P&G CEO David Taylor told Marketing Week that this shift away from “generic demographics” towards much more granular segmentation was helping support one-to-one brand building, while eliminating “wasteful” mass marketing.
“We are going from generic demographic targeting, like women aged 18 to 35, to more than 350 precise smart audiences, like first-time mums, millennial professionals or first-time washing machine owners, to help us reach the right people at the right time, in the right place,” he explained.
“That is only going to get more powerful…and we will get more accomplished at performance marketing to serve people messages that meet their needs.”
Taylor added that the approach was also aiding P&G’s innovation pipeline: “We are testing more ideas that we then focus on, incubate and advance. We are learning fast with small teams at relatively small investment. We have the confidence we can find ideas and business propositions that have great promise with minimal investment,” he said.
Coca-Cola takes targeting back to school
With young people watching less and less live television – and becoming increasingly resistant to traditional advertising – it’s more challenging for brands like Coca-Cola to reach them. The brand worked alongside Snapchat to target teens much more precisely – in their schools and colleges.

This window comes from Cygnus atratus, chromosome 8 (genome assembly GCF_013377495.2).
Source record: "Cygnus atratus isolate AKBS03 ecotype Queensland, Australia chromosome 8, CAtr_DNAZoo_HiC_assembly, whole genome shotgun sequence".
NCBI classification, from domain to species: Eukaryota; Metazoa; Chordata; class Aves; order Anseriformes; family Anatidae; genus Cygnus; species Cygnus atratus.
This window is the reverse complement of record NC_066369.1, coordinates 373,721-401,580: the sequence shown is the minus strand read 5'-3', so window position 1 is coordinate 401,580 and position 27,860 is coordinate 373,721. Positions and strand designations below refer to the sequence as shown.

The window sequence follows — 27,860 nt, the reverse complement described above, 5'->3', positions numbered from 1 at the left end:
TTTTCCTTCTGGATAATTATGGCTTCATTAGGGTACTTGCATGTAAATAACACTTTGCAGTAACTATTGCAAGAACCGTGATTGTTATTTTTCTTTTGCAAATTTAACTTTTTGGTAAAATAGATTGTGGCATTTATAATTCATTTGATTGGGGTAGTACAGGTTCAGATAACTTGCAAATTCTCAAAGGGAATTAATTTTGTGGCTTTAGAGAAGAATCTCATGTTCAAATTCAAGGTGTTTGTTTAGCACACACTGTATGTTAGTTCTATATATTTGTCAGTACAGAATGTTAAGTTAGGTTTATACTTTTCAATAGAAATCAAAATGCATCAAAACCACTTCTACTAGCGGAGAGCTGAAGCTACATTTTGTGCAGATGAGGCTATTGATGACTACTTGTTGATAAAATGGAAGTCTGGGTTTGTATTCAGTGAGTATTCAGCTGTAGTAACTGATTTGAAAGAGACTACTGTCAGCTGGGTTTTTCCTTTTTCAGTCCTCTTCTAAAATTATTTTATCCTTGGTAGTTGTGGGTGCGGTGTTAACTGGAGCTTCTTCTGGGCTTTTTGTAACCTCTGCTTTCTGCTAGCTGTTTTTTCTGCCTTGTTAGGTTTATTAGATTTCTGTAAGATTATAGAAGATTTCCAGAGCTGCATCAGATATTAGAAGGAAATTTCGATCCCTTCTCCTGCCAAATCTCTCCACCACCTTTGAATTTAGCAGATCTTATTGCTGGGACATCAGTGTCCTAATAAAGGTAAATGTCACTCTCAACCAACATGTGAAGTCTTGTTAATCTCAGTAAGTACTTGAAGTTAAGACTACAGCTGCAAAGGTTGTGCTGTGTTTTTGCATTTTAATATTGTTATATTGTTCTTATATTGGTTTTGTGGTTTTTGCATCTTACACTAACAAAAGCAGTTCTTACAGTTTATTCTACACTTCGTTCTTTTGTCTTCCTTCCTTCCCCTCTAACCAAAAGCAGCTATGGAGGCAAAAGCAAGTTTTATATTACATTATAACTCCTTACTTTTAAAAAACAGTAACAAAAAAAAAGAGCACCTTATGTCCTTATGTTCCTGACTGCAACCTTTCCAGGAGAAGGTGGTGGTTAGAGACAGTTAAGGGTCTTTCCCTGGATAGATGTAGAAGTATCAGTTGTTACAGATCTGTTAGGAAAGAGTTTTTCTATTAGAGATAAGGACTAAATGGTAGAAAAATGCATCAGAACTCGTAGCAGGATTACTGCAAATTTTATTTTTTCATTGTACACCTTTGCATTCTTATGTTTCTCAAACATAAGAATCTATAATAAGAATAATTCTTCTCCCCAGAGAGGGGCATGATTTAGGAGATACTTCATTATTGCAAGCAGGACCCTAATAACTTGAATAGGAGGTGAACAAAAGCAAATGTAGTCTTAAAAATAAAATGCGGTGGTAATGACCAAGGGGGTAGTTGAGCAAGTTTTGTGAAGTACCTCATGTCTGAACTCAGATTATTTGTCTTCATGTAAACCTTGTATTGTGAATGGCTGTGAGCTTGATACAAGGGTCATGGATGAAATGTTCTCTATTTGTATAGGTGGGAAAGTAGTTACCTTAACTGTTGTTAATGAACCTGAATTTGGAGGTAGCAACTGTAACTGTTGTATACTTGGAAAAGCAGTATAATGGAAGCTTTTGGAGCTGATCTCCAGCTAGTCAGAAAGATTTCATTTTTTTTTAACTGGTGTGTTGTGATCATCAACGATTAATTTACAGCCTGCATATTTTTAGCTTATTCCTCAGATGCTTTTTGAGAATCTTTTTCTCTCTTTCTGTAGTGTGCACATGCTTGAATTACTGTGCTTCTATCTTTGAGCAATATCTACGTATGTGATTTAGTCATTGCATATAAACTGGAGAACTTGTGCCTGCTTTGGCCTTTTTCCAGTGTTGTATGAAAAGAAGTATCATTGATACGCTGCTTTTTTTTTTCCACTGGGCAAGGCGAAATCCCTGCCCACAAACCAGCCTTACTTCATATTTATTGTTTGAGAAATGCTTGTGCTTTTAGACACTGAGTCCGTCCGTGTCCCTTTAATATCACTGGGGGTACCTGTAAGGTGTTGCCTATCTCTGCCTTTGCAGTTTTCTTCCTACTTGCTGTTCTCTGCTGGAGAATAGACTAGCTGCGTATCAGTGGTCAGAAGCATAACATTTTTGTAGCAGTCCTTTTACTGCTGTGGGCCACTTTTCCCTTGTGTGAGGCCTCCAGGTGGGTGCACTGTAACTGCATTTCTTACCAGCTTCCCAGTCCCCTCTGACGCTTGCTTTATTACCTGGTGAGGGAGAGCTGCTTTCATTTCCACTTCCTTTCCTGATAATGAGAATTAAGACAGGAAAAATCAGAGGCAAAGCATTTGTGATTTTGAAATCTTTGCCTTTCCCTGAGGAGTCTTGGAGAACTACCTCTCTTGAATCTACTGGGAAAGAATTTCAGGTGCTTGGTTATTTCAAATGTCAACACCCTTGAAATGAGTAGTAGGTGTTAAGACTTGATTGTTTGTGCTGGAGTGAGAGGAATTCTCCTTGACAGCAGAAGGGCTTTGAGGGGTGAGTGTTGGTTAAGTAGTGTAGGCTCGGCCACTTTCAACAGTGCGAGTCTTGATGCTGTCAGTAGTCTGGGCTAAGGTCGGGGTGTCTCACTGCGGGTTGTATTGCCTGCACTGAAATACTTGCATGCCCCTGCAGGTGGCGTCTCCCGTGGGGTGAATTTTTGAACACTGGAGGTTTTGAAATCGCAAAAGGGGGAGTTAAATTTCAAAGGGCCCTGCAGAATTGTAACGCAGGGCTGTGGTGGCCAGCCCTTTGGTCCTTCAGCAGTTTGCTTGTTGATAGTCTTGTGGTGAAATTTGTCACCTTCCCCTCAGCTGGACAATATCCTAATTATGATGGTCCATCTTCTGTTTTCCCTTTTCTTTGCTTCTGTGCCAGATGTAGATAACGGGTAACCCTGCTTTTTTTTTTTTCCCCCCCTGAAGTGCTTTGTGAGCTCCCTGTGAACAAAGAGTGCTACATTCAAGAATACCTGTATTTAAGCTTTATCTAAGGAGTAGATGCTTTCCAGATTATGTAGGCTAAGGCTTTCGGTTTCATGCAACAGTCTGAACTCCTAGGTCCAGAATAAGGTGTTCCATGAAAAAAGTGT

Coke created content for Snapchat’s Back to School stories, a feature available exclusively in 50 US colleges, only to people on campus. The soft drink brand worked hard to tailor its messaging to fit in with the user-generated content being posted by high school and college students as they returned to class.
The strategy re-think followed the disappointing performance of Coca-Cola TV ads that had previously been repurposed for use on Snapchat.
Emmanuel Seuge from Coca-Cola North America, told Fast Company: “We learned we needed to adjust the way we talk to Snapchat’s audience because they detect when it’s advertising.”
As a result, Coca-Cola opted to show a guy in pyjamas quickly getting dressed for school. The video – shot in portrait mode – doesn’t feature a logo, but the student dresses himself in a Coke branded t-shirt and shoes and is drinking a bottle of the drink.
According to Digiday: “This kind of low-key branding was intentional because Snapchat needs to approve every ad, and it doesn’t allow logos to take over the screen for too long.”
Tailoring its content to the Snapchat platform and the target audience of students resulted in a marked upswing in engagement, with a 54% completion rate for the 10-second Coke spot. Earlier this year, Snapchat found that 60% to 70% of users stopped watching ads on the app just three seconds in.
Huggies targets affluent parents for premium nappy launch
Huggies decided to move away from its typical mass-reach strategy to target an affluent audience for the launch of Huggies Special Delivery nappies in North America.